Q4 5th Grade ELA Pacing Guides SY 2016-17

Q1

SY 17-18

Q2

SY 16-17

Q3

SY 16-17

Q4

SY 16-17

Overview

 

Module 4: Gathering Evidence and Speaking to Others: Natural Disasters in the Western Hemisphere

The fourth module of fifth grade engages students in a high-interest topic—natural disasters—with a literacy focus on point of view in literature, research, opinion writing, and public speaking. The module integrates science content (about extreme natural events) with a Social Studies focus on the Western Hemisphere and the role of multinational organizations. In Unit 1, students read about the science behind natural disasters, specifically earthquakes and hurricanes. In Unit 2, students read literature that is set during a natural disaster. They consider what they can learn from literature about natural disasters and their impact on the people who experience them. This is explored through an analysis of the narrator’s perspective and how this impacts the description of events as well as the visual elements of the text.  In Unit 3, students work in research teams to investigate natural disasters that have affected countries in the Western Hemisphere. As a connection to Social Studies, students also will read primary source documents to learn about how the United States and multinational organizations, such as the Red Cross, respond to disasters in the Western Hemisphere. Based on this research, students then will draft and revise an opinion speech in which they take a stand on what role U.S. humanitarian organizations should take when neighboring countries are struck by natural disasters. They will then deliver this speech to the class.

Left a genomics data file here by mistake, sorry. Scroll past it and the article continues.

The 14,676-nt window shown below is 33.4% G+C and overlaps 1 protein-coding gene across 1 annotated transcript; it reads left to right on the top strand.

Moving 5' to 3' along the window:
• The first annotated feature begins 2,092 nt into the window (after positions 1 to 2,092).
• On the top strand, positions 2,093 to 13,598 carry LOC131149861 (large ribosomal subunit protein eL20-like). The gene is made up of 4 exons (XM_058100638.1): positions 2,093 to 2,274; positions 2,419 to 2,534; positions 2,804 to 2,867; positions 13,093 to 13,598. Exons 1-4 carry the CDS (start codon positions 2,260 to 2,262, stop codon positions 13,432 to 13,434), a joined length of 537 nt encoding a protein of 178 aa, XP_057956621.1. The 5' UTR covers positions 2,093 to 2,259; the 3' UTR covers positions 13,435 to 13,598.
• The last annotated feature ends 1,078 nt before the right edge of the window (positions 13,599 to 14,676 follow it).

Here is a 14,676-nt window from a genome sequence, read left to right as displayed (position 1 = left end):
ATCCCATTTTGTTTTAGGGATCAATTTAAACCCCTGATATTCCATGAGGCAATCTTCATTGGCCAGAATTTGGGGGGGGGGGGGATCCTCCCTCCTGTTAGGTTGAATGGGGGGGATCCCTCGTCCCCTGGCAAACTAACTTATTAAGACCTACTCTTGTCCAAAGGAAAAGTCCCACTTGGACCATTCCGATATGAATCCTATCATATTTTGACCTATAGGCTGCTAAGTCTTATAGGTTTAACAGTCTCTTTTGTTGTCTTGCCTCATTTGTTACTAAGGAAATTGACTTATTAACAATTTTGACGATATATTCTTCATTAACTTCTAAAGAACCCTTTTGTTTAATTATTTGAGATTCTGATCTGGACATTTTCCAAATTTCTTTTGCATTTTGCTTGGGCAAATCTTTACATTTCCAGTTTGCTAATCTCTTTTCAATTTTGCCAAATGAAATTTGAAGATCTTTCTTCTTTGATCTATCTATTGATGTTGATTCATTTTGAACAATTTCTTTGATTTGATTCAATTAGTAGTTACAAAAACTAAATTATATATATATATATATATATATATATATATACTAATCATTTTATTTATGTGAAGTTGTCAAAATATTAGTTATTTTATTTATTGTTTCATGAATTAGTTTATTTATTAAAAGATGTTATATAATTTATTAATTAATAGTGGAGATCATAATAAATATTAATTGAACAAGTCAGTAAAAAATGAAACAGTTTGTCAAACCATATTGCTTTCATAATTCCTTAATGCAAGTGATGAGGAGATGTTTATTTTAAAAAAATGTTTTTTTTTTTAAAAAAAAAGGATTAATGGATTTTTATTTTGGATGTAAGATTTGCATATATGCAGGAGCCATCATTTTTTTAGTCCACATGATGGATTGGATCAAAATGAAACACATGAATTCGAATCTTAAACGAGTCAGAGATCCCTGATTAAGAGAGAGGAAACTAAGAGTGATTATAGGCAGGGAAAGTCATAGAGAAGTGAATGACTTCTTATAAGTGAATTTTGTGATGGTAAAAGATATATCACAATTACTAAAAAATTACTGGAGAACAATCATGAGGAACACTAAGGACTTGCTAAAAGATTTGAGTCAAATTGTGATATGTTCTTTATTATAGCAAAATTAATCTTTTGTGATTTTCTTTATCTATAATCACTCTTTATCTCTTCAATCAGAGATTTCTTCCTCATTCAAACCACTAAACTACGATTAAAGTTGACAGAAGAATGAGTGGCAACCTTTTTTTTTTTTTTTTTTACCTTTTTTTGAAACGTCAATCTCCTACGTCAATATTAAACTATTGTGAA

Please note that there is an older version of this module still online which includes a novel study of "Dark Water Rising." The newer module version which is paced here does not include this novel, though it could be used as a supplementary text for small groups or independent reading. Please be sure to use the links provided so you don't encounter the outdated version.

 

This module has opportunities for arts integration. If your school has an art teacher, consider discussing possibilities for collaboration or integration. Page 8 of the module lists some ideas.

 

Also consider planning a field trip to the Museum of Science and Industry's Storm exhibit.

 

ANet Resources

 

For Support with Instructional Protocols, utilize this document.

  • Guided & Independent Reading Alignment to the Module Topic

    Grade 5 Recommended Texts

    This link provides a list of engaging and accessible texts with text difficulty ranging from grades 2-8 and Lexiles 350-1160. These texts give students opportunities to practice strategies taught during core instruction, build background knowledge around the Module topic, strengthen fluency, and engage in guided and/or independent reading. Keep in mind that these texts not only support independent and/or guided reading, but can also function as a supplemental resource to reteach standards students struggled with through small group instruction.